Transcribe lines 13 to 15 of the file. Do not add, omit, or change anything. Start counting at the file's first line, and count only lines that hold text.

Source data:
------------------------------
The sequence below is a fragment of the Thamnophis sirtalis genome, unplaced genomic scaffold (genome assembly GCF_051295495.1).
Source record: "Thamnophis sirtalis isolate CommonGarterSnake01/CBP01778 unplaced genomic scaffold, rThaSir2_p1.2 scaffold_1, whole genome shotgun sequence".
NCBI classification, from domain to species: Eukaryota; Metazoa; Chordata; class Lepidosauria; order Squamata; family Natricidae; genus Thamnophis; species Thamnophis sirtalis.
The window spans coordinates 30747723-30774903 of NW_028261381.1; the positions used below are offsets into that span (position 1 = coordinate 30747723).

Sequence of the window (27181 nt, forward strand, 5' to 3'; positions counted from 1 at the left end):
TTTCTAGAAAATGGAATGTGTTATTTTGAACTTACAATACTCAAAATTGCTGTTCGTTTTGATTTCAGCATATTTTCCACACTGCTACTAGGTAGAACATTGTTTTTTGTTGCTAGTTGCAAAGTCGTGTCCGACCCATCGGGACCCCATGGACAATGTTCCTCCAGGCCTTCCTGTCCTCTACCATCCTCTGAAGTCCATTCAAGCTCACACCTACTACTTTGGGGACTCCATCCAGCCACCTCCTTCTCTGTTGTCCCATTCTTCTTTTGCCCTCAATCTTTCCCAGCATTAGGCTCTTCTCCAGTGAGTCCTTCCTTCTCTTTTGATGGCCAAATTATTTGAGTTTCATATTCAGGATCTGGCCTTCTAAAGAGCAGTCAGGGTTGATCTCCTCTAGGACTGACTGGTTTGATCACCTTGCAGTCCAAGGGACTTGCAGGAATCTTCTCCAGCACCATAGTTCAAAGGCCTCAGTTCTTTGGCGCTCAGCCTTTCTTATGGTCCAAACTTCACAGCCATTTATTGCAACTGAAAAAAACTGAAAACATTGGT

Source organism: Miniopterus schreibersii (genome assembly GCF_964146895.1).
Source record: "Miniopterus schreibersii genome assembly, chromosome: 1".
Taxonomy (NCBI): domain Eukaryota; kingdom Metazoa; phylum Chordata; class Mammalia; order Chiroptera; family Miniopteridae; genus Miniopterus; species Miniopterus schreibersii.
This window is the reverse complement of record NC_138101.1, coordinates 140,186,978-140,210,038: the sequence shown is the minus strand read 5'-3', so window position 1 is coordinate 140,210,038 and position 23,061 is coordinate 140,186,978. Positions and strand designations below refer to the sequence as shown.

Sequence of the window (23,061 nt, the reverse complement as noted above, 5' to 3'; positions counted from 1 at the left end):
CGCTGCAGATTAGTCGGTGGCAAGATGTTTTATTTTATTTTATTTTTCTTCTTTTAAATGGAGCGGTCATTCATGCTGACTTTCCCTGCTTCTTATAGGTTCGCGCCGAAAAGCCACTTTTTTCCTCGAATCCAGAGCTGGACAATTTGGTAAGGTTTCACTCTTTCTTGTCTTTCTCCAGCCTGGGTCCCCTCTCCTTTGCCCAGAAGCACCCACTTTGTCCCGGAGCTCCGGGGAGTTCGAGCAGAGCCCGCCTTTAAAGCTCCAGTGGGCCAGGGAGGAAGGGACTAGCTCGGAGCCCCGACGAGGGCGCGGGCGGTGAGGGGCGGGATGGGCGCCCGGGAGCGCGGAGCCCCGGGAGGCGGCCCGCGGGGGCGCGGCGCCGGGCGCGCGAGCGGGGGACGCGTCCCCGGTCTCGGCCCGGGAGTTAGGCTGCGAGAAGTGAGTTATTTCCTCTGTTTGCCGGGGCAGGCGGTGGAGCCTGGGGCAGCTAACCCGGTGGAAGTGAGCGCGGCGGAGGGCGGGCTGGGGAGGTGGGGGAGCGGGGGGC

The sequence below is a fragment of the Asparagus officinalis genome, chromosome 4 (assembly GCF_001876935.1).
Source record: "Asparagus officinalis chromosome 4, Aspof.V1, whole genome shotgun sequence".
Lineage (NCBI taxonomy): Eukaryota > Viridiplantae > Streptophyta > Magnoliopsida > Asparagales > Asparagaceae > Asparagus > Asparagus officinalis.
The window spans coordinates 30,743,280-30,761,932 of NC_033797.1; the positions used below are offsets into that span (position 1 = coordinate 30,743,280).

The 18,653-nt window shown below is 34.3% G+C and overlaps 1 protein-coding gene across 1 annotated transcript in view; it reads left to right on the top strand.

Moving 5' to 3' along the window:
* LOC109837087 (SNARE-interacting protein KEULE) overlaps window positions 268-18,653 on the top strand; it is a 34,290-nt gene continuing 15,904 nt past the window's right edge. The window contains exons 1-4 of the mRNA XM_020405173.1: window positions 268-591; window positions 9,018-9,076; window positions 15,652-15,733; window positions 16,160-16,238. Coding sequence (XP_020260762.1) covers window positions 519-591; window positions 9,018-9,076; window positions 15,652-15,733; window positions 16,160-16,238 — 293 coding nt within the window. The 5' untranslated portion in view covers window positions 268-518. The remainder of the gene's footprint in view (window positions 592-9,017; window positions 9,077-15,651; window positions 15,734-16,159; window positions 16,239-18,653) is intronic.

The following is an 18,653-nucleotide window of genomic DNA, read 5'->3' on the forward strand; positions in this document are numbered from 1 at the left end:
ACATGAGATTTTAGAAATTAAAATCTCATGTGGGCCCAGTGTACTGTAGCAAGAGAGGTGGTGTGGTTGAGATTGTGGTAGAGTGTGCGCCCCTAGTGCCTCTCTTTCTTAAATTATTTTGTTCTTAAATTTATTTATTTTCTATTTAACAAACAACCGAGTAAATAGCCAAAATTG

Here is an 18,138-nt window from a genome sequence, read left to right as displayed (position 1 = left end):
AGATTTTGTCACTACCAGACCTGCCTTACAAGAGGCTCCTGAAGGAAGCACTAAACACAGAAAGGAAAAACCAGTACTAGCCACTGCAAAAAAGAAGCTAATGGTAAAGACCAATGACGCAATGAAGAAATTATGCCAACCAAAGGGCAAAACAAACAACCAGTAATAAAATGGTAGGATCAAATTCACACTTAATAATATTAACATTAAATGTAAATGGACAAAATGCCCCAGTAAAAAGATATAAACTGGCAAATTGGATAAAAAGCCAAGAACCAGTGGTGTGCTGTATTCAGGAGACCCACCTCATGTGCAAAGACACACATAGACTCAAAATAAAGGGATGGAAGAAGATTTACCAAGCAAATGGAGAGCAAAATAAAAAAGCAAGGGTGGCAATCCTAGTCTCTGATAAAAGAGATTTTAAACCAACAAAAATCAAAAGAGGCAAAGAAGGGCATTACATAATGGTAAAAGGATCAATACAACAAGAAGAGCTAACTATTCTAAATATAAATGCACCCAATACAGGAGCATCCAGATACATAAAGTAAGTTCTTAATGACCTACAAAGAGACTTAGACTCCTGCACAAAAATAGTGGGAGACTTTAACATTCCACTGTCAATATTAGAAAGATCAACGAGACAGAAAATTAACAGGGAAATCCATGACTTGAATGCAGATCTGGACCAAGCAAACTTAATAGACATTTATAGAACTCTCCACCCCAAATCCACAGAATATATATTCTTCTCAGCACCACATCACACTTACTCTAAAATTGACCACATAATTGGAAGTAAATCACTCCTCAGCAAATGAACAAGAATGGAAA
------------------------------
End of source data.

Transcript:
The sequence below is a fragment of the Asparagus officinalis genome, chromosome 4 (assembly GCF_001876935.1).
Source record: "Asparagus officinalis chromosome 4, Aspof.V1, whole genome shotgun sequence".
Lineage (NCBI taxonomy): Eukaryota > Viridiplantae > Streptophyta > Magnoliopsida > Asparagales > Asparagaceae > Asparagus > Asparagus officinalis.